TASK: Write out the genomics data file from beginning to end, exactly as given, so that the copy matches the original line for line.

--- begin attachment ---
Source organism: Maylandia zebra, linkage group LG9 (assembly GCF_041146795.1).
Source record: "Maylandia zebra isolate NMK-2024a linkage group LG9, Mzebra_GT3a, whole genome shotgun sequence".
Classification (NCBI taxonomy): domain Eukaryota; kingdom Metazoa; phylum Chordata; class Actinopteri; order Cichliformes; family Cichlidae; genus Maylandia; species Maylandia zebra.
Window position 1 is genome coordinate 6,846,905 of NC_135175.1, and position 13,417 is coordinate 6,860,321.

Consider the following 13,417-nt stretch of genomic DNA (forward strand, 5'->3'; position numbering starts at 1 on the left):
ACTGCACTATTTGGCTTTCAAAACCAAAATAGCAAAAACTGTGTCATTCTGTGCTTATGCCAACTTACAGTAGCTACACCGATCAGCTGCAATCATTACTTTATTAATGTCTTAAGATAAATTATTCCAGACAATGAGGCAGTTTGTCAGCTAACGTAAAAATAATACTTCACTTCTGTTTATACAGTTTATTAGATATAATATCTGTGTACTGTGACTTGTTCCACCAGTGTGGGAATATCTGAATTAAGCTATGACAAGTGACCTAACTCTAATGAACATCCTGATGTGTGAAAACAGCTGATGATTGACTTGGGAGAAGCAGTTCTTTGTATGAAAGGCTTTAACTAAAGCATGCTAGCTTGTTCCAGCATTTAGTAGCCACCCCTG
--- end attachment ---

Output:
Source organism: Maylandia zebra, linkage group LG9 (assembly GCF_041146795.1).
Source record: "Maylandia zebra isolate NMK-2024a linkage group LG9, Mzebra_GT3a, whole genome shotgun sequence".
Classification (NCBI taxonomy): domain Eukaryota; kingdom Metazoa; phylum Chordata; class Actinopteri; order Cichliformes; family Cichlidae; genus Maylandia; species Maylandia zebra.
Window position 1 is genome coordinate 6,846,905 of NC_135175.1, and position 13,417 is coordinate 6,860,321.

Consider the following 13,417-nt stretch of genomic DNA (forward strand, 5'->3'; position numbering starts at 1 on the left):
ACTGCACTATTTGGCTTTCAAAACCAAAATAGCAAAAACTGTGTCATTCTGTGCTTATGCCAACTTACAGTAGCTACACCGATCAGCTGCAATCATTACTTTATTAATGTCTTAAGATAAATTATTCCAGACAATGAGGCAGTTTGTCAGCTAACGTAAAAATAATACTTCACTTCTGTTTATACAGTTTATTAGATATAATATCTGTGTACTGTGACTTGTTCCACCAGTGTGGGAATATCTGAATTAAGCTATGACAAGTGACCTAACTCTAATGAACATCCTGATGTGTGAAAACAGCTGATGATTGACTTGGGAGAAGCAGTTCTTTGTATGAAAGGCTTTAACTAAAGCATGCTAGCTTGTTCCAGCATTTAGTAGCCACCCCTG